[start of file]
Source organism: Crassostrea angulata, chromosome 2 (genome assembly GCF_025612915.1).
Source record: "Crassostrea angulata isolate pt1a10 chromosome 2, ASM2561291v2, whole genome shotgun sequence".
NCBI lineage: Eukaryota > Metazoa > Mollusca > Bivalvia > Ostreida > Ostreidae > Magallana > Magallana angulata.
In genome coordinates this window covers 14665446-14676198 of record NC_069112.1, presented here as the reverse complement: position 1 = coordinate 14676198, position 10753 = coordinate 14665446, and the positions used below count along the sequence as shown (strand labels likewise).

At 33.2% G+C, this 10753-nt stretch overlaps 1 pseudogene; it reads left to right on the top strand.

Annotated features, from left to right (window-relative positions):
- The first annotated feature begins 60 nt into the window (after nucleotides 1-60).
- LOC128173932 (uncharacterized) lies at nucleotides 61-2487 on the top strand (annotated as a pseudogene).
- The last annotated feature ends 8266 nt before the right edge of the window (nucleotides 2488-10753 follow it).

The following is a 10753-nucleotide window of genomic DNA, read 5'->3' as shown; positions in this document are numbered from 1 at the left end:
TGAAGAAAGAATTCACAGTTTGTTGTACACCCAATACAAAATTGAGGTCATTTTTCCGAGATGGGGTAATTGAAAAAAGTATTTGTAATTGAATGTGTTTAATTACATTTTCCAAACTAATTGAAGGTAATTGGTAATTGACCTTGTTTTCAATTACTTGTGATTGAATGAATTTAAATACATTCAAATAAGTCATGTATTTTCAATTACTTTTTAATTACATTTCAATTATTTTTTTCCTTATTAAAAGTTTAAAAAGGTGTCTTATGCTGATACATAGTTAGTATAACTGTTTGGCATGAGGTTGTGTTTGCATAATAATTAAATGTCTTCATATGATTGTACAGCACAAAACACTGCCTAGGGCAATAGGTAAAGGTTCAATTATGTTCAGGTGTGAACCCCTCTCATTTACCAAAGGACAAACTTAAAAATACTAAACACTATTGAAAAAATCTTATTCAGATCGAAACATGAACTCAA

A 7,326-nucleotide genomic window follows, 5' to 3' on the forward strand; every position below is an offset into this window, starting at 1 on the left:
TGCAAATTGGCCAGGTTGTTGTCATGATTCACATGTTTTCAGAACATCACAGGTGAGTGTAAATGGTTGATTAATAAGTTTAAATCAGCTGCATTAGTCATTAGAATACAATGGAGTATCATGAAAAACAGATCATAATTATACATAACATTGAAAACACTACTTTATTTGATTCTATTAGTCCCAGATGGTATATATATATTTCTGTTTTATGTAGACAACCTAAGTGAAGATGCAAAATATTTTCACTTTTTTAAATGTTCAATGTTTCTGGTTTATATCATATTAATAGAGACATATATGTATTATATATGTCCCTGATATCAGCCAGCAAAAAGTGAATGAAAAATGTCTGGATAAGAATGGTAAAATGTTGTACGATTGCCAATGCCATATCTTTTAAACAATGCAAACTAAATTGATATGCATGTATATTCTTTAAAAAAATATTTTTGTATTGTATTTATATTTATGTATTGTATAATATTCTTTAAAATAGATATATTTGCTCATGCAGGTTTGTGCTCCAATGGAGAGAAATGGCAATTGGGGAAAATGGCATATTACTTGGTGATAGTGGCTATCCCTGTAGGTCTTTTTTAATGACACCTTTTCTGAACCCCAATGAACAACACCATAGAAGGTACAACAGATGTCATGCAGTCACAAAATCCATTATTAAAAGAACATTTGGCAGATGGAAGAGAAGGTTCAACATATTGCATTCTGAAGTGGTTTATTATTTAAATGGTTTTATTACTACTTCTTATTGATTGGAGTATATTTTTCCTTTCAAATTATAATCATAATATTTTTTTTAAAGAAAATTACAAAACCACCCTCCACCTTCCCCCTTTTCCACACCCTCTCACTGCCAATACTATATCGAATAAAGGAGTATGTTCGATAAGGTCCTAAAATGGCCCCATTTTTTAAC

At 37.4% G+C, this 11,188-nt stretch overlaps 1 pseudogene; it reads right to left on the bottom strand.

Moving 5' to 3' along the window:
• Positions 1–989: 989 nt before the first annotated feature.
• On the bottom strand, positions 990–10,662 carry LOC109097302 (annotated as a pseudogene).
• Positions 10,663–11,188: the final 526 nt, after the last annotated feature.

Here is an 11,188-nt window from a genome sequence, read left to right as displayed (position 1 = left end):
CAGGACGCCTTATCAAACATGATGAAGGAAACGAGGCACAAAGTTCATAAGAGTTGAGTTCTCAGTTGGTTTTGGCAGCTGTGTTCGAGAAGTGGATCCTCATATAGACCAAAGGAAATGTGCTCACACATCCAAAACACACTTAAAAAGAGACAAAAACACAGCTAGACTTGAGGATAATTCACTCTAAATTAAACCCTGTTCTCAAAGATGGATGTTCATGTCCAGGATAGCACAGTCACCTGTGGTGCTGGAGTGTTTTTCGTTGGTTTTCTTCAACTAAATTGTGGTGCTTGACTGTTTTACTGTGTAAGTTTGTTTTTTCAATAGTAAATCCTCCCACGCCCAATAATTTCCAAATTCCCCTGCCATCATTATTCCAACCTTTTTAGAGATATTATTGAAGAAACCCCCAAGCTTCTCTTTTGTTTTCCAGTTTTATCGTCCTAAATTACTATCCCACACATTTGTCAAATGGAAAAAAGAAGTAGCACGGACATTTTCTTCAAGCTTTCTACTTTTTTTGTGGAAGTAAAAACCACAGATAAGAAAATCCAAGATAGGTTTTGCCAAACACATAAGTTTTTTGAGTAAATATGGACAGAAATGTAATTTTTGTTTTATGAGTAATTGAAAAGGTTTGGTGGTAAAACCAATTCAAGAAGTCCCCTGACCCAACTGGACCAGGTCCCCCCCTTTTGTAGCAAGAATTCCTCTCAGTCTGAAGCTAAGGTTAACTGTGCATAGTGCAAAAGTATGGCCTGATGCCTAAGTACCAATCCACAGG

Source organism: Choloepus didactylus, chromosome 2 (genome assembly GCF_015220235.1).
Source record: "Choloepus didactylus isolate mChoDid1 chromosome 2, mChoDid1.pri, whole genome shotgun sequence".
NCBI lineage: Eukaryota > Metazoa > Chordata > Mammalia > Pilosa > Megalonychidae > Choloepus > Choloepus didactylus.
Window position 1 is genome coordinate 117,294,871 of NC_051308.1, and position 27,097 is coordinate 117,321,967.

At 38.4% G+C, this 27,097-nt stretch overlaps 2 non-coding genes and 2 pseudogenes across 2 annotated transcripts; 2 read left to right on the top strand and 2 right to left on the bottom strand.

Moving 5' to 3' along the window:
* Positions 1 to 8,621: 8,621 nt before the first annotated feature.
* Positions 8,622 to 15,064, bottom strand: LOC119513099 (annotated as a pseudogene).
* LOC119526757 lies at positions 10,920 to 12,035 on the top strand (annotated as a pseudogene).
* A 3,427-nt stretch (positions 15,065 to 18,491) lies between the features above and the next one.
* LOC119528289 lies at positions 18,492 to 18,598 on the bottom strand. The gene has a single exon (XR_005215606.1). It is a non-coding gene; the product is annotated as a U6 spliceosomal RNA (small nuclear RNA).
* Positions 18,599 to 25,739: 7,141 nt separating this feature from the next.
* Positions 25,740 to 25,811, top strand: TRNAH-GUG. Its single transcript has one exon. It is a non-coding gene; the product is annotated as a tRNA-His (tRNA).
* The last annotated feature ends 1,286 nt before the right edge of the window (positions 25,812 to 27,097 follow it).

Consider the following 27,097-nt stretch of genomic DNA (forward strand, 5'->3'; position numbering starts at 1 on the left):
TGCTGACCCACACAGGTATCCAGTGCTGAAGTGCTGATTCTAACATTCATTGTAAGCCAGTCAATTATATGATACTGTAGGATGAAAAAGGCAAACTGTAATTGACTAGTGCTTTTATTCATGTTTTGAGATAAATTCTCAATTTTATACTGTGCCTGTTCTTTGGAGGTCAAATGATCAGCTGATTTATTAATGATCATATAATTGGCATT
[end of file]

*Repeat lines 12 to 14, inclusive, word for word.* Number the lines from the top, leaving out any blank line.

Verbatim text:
A 7,326-nucleotide genomic window follows, 5' to 3' on the forward strand; every position below is an offset into this window, starting at 1 on the left:
TGCAAATTGGCCAGGTTGTTGTCATGATTCACATGTTTTCAGAACATCACAGGTGAGTGTAAATGGTTGATTAATAAGTTTAAATCAGCTGCATTAGTCATTAGAATACAATGGAGTATCATGAAAAACAGATCATAATTATACATAACATTGAAAACACTACTTTATTTGATTCTATTAGTCCCAGATGGTATATATATATTTCTGTTTTATGTAGACAACCTAAGTGAAGATGCAAAATATTTTCACTTTTTTAAATGTTCAATGTTTCTGGTTTATATCATATTAATAGAGACATATATGTATTATATATGTCCCTGATATCAGCCAGCAAAAAGTGAATGAAAAATGTCTGGATAAGAATGGTAAAATGTTGTACGATTGCCAATGCCATATCTTTTAAACAATGCAAACTAAATTGATATGCATGTATATTCTTTAAAAAAATATTTTTGTATTGTATTTATATTTATGTATTGTATAATATTCTTTAAAATAGATATATTTGCTCATGCAGGTTTGTGCTCCAATGGAGAGAAATGGCAATTGGGGAAAATGGCATATTACTTGGTGATAGTGGCTATCCCTGTAGGTCTTTTTTAATGACACCTTTTCTGAACCCCAATGAACAACACCATAGAAGGTACAACAGATGTCATGCAGTCACAAAATCCATTATTAAAAGAACATTTGGCAGATGGAAGAGAAGGTTCAACATATTGCATTCTGAAGTGGTTTATTATTTAAATGGTTTTATTACTACTTCTTATTGATTGGAGTATATTTTTCCTTTCAAATTATAATCATAATATTTTTTTTAAAGAAAATTACAAAACCACCCTCCACCTTCCCCCTTTTCCACACCCTCTCACTGCCAATACTATATCGAATAAAGGAGTATGTTCGATAAGGTCCTAAAATGGCCCCATTTTTTAAC

At 37.4% G+C, this 11,188-nt stretch overlaps 1 pseudogene; it reads right to left on the bottom strand.